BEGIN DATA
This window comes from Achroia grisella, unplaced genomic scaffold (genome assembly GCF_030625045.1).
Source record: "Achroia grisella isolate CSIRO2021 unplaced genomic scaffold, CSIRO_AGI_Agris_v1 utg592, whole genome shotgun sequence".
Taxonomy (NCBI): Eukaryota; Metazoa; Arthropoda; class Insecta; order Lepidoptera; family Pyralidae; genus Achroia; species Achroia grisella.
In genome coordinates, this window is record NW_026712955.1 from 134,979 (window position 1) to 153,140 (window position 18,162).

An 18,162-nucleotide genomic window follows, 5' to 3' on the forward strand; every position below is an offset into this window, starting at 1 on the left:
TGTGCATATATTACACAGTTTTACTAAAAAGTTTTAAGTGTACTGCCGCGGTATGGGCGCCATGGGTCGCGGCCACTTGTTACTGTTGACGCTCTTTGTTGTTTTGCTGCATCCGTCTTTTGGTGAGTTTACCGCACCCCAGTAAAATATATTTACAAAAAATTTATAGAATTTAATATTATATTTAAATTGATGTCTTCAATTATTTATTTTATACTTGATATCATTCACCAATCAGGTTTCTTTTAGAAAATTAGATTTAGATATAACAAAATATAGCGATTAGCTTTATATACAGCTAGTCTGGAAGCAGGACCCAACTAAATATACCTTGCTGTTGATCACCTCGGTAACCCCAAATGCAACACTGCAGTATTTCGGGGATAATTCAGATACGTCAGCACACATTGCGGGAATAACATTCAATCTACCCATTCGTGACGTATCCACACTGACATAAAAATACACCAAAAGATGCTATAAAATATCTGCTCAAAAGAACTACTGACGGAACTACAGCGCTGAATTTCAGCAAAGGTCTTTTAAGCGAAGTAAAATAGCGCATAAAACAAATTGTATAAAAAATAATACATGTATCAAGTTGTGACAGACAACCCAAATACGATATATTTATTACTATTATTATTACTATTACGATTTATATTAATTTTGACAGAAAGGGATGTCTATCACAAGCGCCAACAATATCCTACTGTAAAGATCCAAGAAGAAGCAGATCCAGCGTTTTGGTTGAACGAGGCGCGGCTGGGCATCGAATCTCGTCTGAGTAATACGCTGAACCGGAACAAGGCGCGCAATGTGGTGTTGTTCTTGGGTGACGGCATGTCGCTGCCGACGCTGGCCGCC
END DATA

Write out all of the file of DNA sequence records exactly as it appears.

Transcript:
This window comes from Achroia grisella, unplaced genomic scaffold (genome assembly GCF_030625045.1).
Source record: "Achroia grisella isolate CSIRO2021 unplaced genomic scaffold, CSIRO_AGI_Agris_v1 utg592, whole genome shotgun sequence".
Taxonomy (NCBI): Eukaryota; Metazoa; Arthropoda; class Insecta; order Lepidoptera; family Pyralidae; genus Achroia; species Achroia grisella.
In genome coordinates, this window is record NW_026712955.1 from 134,979 (window position 1) to 153,140 (window position 18,162).

An 18,162-nucleotide genomic window follows, 5' to 3' on the forward strand; every position below is an offset into this window, starting at 1 on the left:
TGTGCATATATTACACAGTTTTACTAAAAAGTTTTAAGTGTACTGCCGCGGTATGGGCGCCATGGGTCGCGGCCACTTGTTACTGTTGACGCTCTTTGTTGTTTTGCTGCATCCGTCTTTTGGTGAGTTTACCGCACCCCAGTAAAATATATTTACAAAAAATTTATAGAATTTAATATTATATTTAAATTGATGTCTTCAATTATTTATTTTATACTTGATATCATTCACCAATCAGGTTTCTTTTAGAAAATTAGATTTAGATATAACAAAATATAGCGATTAGCTTTATATACAGCTAGTCTGGAAGCAGGACCCAACTAAATATACCTTGCTGTTGATCACCTCGGTAACCCCAAATGCAACACTGCAGTATTTCGGGGATAATTCAGATACGTCAGCACACATTGCGGGAATAACATTCAATCTACCCATTCGTGACGTATCCACACTGACATAAAAATACACCAAAAGATGCTATAAAATATCTGCTCAAAAGAACTACTGACGGAACTACAGCGCTGAATTTCAGCAAAGGTCTTTTAAGCGAAGTAAAATAGCGCATAAAACAAATTGTATAAAAAATAATACATGTATCAAGTTGTGACAGACAACCCAAATACGATATATTTATTACTATTATTATTACTATTACGATTTATATTAATTTTGACAGAAAGGGATGTCTATCACAAGCGCCAACAATATCCTACTGTAAAGATCCAAGAAGAAGCAGATCCAGCGTTTTGGTTGAACGAGGCGCGGCTGGGCATCGAATCTCGTCTGAGTAATACGCTGAACCGGAACAAGGCGCGCAATGTGGTGTTGTTCTTGGGTGACGGCATGTCGCTGCCGACGCTGGCCGCC